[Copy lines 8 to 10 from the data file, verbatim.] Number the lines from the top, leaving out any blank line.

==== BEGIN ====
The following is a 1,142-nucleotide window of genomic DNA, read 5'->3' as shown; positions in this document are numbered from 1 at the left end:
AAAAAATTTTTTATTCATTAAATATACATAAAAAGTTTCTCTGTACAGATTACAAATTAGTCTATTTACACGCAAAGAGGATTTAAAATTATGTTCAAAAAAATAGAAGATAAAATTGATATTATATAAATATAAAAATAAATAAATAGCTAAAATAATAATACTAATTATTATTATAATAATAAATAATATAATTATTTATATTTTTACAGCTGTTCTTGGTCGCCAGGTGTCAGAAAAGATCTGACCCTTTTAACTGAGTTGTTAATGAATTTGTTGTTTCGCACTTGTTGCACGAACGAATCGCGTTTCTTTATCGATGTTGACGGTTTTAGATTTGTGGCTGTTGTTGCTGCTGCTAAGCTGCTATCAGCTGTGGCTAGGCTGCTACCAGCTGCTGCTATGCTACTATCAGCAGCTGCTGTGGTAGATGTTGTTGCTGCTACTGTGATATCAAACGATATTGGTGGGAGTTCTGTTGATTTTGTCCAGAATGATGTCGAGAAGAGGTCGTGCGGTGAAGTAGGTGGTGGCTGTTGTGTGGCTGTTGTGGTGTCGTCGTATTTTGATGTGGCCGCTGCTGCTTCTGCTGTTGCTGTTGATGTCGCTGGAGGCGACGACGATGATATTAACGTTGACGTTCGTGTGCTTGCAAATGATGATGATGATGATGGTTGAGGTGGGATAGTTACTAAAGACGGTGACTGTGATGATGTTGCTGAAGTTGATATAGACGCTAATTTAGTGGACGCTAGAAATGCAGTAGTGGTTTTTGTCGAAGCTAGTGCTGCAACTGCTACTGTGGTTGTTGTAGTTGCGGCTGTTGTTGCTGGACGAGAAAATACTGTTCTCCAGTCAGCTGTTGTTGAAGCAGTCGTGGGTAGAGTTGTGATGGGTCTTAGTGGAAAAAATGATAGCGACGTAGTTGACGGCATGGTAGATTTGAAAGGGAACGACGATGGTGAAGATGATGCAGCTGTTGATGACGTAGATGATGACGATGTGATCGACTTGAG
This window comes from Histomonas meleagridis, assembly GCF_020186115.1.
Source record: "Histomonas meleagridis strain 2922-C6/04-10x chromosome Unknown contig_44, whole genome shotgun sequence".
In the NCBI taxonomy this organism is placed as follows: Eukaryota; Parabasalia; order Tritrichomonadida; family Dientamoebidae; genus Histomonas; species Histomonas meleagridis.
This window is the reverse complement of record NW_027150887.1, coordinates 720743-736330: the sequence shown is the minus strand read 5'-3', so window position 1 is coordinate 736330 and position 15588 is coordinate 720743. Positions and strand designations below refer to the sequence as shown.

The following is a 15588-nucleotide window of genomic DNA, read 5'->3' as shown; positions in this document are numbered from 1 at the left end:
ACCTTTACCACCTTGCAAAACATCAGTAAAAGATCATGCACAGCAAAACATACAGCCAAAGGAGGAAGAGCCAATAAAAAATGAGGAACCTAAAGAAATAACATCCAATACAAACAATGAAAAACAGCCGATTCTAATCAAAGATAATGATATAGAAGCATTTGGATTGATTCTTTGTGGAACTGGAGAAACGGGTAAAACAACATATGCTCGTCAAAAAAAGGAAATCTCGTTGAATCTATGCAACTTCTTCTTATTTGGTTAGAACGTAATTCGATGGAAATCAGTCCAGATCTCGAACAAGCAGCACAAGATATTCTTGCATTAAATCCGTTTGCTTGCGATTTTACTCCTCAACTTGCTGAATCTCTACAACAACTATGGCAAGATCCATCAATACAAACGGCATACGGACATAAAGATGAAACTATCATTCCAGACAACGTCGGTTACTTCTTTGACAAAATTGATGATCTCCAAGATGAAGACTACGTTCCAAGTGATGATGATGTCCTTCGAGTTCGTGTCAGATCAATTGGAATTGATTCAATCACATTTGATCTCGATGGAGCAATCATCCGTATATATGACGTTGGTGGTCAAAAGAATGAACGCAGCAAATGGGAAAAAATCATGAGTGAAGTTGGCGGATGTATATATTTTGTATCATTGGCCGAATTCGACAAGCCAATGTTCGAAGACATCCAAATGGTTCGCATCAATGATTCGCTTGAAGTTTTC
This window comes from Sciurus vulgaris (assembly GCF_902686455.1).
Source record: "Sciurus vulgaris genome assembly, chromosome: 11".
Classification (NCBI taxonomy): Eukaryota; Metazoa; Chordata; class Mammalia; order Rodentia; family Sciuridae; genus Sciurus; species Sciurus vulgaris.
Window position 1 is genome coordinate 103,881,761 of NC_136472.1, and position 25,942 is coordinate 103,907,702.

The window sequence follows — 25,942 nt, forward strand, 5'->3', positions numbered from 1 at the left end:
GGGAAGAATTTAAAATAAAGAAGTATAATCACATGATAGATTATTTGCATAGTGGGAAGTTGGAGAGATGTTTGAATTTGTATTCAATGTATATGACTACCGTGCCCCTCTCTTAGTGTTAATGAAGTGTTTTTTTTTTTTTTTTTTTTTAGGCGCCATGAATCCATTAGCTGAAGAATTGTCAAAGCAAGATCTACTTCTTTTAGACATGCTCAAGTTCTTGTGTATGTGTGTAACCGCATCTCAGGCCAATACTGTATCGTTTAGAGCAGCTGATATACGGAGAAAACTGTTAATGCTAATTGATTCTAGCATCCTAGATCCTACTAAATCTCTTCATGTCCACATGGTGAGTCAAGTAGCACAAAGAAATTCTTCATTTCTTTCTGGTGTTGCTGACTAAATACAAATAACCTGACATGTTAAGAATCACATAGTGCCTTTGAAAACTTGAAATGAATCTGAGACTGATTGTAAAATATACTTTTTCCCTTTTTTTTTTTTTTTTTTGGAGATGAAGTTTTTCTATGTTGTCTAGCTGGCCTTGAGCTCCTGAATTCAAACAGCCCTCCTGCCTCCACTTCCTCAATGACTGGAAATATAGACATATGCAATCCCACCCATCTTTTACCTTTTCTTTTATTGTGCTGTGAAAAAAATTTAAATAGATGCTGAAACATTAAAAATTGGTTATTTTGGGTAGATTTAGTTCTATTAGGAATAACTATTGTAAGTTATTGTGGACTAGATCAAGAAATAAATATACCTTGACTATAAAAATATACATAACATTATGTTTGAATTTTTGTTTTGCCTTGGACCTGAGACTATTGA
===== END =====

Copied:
ACCTTTACCACCTTGCAAAACATCAGTAAAAGATCATGCACAGCAAAACATACAGCCAAAGGAGGAAGAGCCAATAAAAAATGAGGAACCTAAAGAAATAACATCCAATACAAACAATGAAAAACAGCCGATTCTAATCAAAGATAATGATATAGAAGCATTTGGATTGATTCTTTGTGGAACTGGAGAAACGGGTAAAACAACATATGCTCGTCAAAAAAAGGAAATCTCGTTGAATCTATGCAACTTCTTCTTATTTGGTTAGAACGTAATTCGATGGAAATCAGTCCAGATCTCGAACAAGCAGCACAAGATATTCTTGCATTAAATCCGTTTGCTTGCGATTTTACTCCTCAACTTGCTGAATCTCTACAACAACTATGGCAAGATCCATCAATACAAACGGCATACGGACATAAAGATGAAACTATCATTCCAGACAACGTCGGTTACTTCTTTGACAAAATTGATGATCTCCAAGATGAAGACTACGTTCCAAGTGATGATGATGTCCTTCGAGTTCGTGTCAGATCAATTGGAATTGATTCAATCACATTTGATCTCGATGGAGCAATCATCCGTATATATGACGTTGGTGGTCAAAAGAATGAACGCAGCAAATGGGAAAAAATCATGAGTGAAGTTGGCGGATGTATATATTTTGTATCATTGGCCGAATTCGACAAGCCAATGTTCGAAGACATCCAAATGGTTCGCATCAATGATTCGCTTGAAGTTTTC
This window comes from Sciurus vulgaris (assembly GCF_902686455.1).
Source record: "Sciurus vulgaris genome assembly, chromosome: 11".